Innumerable factors—both physical and psychological—can negatively impact our sex lives. At any given time, disinterest in sex might have something to do with hormonal fluctuations, depression, exhaustion, agitation, the to-do list running through your get the picture.

As a culture, we're pretty good at recognizing these factors and cutting ourselves some slack. But many struggles in the bedroom actually have their roots in the biopsychosocial, meaning they're caused by a combination of biological, psychological and social factors. Hormones, depression and dirty dishes cover the biological and the psychological, but leave out the social.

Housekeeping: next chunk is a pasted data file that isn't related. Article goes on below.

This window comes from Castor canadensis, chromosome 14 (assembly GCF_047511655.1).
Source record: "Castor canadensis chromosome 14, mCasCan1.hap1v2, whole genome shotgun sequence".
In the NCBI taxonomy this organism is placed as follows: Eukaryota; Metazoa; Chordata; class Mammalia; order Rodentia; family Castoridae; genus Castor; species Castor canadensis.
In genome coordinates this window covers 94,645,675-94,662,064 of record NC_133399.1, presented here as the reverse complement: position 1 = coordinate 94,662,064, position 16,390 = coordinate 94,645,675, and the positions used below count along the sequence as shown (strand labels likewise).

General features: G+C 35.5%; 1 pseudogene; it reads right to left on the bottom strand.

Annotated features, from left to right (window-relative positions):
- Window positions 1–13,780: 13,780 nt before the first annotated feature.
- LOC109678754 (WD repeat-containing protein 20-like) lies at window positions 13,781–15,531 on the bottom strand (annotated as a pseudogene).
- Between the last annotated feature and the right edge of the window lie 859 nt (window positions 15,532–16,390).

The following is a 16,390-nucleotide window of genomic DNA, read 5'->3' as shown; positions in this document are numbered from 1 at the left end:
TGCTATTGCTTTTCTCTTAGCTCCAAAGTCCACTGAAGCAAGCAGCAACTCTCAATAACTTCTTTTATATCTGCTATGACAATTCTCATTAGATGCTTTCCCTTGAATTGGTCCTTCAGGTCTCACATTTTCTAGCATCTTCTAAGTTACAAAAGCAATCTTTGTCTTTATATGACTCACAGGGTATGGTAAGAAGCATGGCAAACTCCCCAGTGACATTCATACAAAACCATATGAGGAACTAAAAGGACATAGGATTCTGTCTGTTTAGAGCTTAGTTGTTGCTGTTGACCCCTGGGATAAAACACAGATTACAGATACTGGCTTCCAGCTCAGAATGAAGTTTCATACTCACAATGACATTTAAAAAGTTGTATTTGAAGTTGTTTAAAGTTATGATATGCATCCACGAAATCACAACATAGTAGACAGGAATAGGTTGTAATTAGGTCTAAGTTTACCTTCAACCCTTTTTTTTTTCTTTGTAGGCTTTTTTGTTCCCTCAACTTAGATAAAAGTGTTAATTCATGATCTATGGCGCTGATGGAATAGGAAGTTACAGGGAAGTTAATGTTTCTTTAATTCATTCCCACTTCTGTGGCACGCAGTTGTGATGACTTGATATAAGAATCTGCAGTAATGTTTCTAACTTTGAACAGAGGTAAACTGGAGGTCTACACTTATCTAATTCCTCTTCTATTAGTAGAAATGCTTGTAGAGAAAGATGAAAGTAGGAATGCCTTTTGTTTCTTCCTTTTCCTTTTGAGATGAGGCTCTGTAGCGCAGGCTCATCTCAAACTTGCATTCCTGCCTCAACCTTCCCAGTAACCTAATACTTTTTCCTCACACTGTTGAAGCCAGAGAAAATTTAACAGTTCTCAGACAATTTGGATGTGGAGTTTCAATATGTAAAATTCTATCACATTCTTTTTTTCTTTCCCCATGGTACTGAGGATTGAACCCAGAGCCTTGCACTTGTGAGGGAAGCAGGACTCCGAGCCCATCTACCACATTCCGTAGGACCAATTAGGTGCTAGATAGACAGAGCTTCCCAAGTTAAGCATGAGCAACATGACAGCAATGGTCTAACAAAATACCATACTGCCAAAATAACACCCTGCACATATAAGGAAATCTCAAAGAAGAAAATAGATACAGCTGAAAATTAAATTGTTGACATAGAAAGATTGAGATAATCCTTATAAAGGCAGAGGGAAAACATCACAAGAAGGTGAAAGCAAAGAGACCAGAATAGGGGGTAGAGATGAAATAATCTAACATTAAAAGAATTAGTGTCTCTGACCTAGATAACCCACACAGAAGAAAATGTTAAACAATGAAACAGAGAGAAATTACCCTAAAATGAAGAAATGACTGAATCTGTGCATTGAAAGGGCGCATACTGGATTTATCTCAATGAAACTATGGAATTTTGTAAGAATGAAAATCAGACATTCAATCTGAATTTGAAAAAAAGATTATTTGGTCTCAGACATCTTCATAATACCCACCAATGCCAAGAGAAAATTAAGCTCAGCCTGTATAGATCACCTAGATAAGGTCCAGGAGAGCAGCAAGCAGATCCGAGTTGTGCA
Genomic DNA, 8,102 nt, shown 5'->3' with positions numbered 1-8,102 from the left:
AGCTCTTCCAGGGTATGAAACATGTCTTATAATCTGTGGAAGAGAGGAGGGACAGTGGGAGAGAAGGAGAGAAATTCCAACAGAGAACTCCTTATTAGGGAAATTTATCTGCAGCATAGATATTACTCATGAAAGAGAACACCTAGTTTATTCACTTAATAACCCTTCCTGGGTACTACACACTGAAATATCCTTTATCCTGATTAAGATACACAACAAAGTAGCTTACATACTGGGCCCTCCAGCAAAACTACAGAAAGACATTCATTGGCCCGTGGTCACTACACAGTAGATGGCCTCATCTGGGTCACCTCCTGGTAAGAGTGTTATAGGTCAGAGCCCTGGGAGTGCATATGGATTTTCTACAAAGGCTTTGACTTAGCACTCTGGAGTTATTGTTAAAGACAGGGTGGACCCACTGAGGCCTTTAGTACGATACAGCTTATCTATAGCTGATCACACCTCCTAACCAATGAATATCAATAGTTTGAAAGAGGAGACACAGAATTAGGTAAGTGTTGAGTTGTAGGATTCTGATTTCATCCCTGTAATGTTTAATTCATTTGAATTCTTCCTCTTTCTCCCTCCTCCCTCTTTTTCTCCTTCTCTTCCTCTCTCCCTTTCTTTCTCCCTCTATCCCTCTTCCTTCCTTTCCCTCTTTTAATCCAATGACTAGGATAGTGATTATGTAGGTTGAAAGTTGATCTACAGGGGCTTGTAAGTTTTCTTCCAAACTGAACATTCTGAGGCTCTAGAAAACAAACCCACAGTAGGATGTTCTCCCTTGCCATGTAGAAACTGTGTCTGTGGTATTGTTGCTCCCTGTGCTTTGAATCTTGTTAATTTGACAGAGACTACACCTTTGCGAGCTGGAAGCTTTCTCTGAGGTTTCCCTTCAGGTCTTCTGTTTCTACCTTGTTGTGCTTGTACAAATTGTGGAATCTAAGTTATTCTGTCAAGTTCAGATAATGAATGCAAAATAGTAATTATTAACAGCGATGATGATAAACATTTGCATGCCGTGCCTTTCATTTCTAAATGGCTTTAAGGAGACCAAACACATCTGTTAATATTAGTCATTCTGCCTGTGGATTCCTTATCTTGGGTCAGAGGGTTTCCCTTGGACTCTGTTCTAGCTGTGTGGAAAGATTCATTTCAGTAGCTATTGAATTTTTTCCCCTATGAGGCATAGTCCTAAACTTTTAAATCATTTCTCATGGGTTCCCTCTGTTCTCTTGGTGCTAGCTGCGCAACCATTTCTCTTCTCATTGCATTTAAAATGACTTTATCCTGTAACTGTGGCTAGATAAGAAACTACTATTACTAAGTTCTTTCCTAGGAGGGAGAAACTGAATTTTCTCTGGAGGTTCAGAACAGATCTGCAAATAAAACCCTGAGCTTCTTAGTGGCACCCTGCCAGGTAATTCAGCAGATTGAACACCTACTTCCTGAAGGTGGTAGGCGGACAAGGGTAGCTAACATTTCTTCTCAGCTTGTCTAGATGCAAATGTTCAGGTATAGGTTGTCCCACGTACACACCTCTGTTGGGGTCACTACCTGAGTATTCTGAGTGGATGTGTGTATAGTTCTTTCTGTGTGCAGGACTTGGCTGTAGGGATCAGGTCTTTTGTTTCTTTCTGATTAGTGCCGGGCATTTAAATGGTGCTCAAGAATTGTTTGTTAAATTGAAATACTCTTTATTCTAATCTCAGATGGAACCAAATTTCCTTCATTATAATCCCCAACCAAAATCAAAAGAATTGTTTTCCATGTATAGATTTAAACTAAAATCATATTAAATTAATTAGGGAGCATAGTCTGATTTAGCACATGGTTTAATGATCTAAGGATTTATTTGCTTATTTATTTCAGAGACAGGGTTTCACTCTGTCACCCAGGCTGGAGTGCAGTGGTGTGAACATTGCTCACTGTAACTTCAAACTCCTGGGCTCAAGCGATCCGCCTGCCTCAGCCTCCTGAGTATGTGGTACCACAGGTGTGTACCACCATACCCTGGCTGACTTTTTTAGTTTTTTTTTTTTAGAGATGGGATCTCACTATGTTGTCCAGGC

We don't often think of the sociocultural factors that can lead to unfulfilling sex because they're systemic, making up the building blocks of our beliefs around sexuality. Unfortunately, because we don't perceive the beliefs we carry around inside us, we never think to question them. Rather, we accept them as normal, using them to inform what we think we should be doing or who we should be sexually.

"But when you feel the need to be everything, that's a really dangerous pressure," said Uchenna Ossai, P.T., D.P.T., a pelvic health physical therapist and